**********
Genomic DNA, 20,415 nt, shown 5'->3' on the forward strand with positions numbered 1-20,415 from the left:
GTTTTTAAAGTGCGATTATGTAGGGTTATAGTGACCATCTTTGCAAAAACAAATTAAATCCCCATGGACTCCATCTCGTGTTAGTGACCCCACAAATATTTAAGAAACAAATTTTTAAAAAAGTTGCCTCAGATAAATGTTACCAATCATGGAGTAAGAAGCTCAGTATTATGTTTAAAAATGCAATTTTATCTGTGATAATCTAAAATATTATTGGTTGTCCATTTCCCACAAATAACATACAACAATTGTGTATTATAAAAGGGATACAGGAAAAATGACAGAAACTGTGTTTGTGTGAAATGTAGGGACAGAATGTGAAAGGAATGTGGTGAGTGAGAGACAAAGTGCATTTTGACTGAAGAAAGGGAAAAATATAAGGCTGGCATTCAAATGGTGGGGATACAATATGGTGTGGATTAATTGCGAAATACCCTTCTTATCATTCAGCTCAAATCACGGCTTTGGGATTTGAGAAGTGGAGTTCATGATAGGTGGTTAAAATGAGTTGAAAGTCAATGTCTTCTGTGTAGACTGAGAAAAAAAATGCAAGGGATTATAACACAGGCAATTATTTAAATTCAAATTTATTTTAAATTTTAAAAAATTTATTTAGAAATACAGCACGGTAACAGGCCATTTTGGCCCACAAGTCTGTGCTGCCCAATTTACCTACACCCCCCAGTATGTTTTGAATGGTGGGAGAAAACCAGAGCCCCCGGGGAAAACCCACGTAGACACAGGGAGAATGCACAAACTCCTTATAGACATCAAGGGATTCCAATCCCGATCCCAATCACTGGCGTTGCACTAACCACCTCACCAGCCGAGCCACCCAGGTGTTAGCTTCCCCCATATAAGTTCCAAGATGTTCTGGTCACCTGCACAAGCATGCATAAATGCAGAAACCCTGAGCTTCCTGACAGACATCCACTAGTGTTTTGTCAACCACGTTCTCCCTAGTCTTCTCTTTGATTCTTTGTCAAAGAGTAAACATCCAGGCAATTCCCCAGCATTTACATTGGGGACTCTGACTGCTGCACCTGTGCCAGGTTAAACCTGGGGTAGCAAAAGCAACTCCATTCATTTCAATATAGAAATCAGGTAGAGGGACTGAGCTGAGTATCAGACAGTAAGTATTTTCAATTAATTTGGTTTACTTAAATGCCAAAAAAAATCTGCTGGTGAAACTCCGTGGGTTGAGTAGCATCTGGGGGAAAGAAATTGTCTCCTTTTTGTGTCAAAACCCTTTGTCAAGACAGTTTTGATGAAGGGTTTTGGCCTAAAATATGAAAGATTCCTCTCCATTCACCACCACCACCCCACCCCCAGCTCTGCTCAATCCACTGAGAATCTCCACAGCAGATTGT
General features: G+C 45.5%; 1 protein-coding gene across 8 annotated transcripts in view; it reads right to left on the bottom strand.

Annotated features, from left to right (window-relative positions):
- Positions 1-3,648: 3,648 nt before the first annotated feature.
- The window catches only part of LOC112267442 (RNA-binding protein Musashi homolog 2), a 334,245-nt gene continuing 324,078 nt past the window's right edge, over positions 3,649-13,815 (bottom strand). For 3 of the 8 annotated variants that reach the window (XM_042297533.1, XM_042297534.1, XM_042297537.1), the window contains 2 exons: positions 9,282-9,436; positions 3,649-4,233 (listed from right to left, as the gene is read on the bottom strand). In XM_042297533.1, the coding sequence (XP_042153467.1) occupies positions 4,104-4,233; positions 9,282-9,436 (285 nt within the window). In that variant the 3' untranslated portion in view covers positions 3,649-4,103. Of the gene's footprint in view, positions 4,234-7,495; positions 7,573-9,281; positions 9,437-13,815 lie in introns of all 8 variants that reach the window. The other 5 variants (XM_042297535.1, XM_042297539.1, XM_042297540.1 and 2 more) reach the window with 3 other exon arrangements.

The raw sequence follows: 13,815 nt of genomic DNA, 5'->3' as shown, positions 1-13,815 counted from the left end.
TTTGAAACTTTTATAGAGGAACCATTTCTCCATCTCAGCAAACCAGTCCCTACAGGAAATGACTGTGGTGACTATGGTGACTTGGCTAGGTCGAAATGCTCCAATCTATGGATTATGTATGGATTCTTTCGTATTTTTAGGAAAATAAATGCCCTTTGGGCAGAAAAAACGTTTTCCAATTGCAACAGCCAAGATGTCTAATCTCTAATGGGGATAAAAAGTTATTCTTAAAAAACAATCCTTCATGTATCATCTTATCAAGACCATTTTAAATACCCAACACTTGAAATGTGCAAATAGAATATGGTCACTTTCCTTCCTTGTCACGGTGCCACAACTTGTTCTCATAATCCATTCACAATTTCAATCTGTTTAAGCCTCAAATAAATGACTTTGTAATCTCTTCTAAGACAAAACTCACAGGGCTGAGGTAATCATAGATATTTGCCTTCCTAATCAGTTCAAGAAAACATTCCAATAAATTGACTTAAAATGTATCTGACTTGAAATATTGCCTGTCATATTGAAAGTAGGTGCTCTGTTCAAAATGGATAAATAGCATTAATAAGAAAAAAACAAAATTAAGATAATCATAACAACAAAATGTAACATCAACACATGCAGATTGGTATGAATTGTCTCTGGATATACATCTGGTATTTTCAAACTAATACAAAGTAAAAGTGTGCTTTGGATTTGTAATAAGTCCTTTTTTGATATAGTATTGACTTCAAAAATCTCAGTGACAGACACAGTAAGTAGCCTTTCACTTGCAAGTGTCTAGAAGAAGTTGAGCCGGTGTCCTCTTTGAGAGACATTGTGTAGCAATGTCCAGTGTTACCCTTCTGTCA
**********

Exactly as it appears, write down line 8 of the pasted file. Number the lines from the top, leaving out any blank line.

TTTGAAACTTTTATAGAGGAACCATTTCTCCATCTCAGCAAACCAGTCCCTACAGGAAATGACTGTGGTGACTATGGTGACTTGGCTAGGTCGAAATGCTCCAATCTATGGATTATGTATGGATTCTTTCGTATTTTTAGGAAAATAAATGCCCTTTGGGCAGAAAAAACGTTTTCCAATTGCAACAGCCAAGATGTCTAATCTCTAATGGGGATAAAAAGTTATTCTTAAAAAACAATCCTTCATGTATCATCTTATCAAGACCATTTTAAATACCCAACACTTGAAATGTGCAAATAGAATATGGTCACTTTCCTTCCTTGTCACGGTGCCACAACTTGTTCTCATAATCCATTCACAATTTCAATCTGTTTAAGCCTCAAATAAATGACTTTGTAATCTCTTCTAAGACAAAACTCACAGGGCTGAGGTAATCATAGATATTTGCCTTCCTAATCAGTTCAAGAAAACATTCCAATAAATTGACTTAAAATGTATCTGACTTGAAATATTGCCTGTCATATTGAAAGTAGGTGCTCTGTTCAAAATGGATAAATAGCATTAATAAGAAAAAAACAAAATTAAGATAATCATAACAACAAAATGTAACATCAACACATGCAGATTGGTATGAATTGTCTCTGGATATACATCTGGTATTTTCAAACTAATACAAAGTAAAAGTGTGCTTTGGATTTGTAATAAGTCCTTTTTTGATATAGTATTGACTTCAAAAATCTCAGTGACAGACACAGTAAGTAGCCTTTCACTTGCAAGTGTCTAGAAGAAGTTGAGCCGGTGTCCTCTTTGAGAGACATTGTGTAGCAATGTCCAGTGTTACCCTTCTGTCA